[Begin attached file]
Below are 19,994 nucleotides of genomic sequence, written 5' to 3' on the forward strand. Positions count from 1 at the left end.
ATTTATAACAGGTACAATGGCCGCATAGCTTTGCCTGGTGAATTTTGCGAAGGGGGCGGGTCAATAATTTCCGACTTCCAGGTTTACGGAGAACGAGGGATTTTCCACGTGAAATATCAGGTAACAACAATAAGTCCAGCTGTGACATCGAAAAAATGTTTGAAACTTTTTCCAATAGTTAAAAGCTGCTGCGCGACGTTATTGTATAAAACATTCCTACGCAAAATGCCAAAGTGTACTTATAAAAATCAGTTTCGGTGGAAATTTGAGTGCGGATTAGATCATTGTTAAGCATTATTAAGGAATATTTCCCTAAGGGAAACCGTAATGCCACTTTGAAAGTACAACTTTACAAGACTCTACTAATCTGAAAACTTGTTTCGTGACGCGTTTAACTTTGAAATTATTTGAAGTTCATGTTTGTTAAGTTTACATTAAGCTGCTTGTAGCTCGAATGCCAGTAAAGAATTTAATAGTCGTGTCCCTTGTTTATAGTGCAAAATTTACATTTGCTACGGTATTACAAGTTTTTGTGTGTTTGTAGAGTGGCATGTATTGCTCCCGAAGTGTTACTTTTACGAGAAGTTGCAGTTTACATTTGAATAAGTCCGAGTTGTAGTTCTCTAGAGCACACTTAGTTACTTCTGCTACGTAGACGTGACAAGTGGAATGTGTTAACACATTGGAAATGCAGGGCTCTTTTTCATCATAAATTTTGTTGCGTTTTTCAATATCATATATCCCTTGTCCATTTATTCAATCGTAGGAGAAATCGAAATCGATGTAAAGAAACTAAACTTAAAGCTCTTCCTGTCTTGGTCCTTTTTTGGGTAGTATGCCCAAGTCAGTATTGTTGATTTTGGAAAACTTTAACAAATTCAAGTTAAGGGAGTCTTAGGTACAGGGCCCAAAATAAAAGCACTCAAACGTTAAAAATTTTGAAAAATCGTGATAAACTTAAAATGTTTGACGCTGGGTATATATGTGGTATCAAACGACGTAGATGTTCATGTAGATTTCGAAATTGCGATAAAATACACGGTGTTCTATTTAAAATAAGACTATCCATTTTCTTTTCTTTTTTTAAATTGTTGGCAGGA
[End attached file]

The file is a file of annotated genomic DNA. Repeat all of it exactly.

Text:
Below are 19,994 nucleotides of genomic sequence, written 5' to 3' on the forward strand. Positions count from 1 at the left end.
ATTTATAACAGGTACAATGGCCGCATAGCTTTGCCTGGTGAATTTTGCGAAGGGGGCGGGTCAATAATTTCCGACTTCCAGGTTTACGGAGAACGAGGGATTTTCCACGTGAAATATCAGGTAACAACAATAAGTCCAGCTGTGACATCGAAAAAATGTTTGAAACTTTTTCCAATAGTTAAAAGCTGCTGCGCGACGTTATTGTATAAAACATTCCTACGCAAAATGCCAAAGTGTACTTATAAAAATCAGTTTCGGTGGAAATTTGAGTGCGGATTAGATCATTGTTAAGCATTATTAAGGAATATTTCCCTAAGGGAAACCGTAATGCCACTTTGAAAGTACAACTTTACAAGACTCTACTAATCTGAAAACTTGTTTCGTGACGCGTTTAACTTTGAAATTATTTGAAGTTCATGTTTGTTAAGTTTACATTAAGCTGCTTGTAGCTCGAATGCCAGTAAAGAATTTAATAGTCGTGTCCCTTGTTTATAGTGCAAAATTTACATTTGCTACGGTATTACAAGTTTTTGTGTGTTTGTAGAGTGGCATGTATTGCTCCCGAAGTGTTACTTTTACGAGAAGTTGCAGTTTACATTTGAATAAGTCCGAGTTGTAGTTCTCTAGAGCACACTTAGTTACTTCTGCTACGTAGACGTGACAAGTGGAATGTGTTAACACATTGGAAATGCAGGGCTCTTTTTCATCATAAATTTTGTTGCGTTTTTCAATATCATATATCCCTTGTCCATTTATTCAATCGTAGGAGAAATCGAAATCGATGTAAAGAAACTAAACTTAAAGCTCTTCCTGTCTTGGTCCTTTTTTGGGTAGTATGCCCAAGTCAGTATTGTTGATTTTGGAAAACTTTAACAAATTCAAGTTAAGGGAGTCTTAGGTACAGGGCCCAAAATAAAAGCACTCAAACGTTAAAAATTTTGAAAAATCGTGATAAACTTAAAATGTTTGACGCTGGGTATATATGTGGTATCAAACGACGTAGATGTTCATGTAGATTTCGAAATTGCGATAAAATACACGGTGTTCTATTTAAAATAAGACTATCCATTTTCTTTTCTTTTTTTAAATTGTTGGCAGGA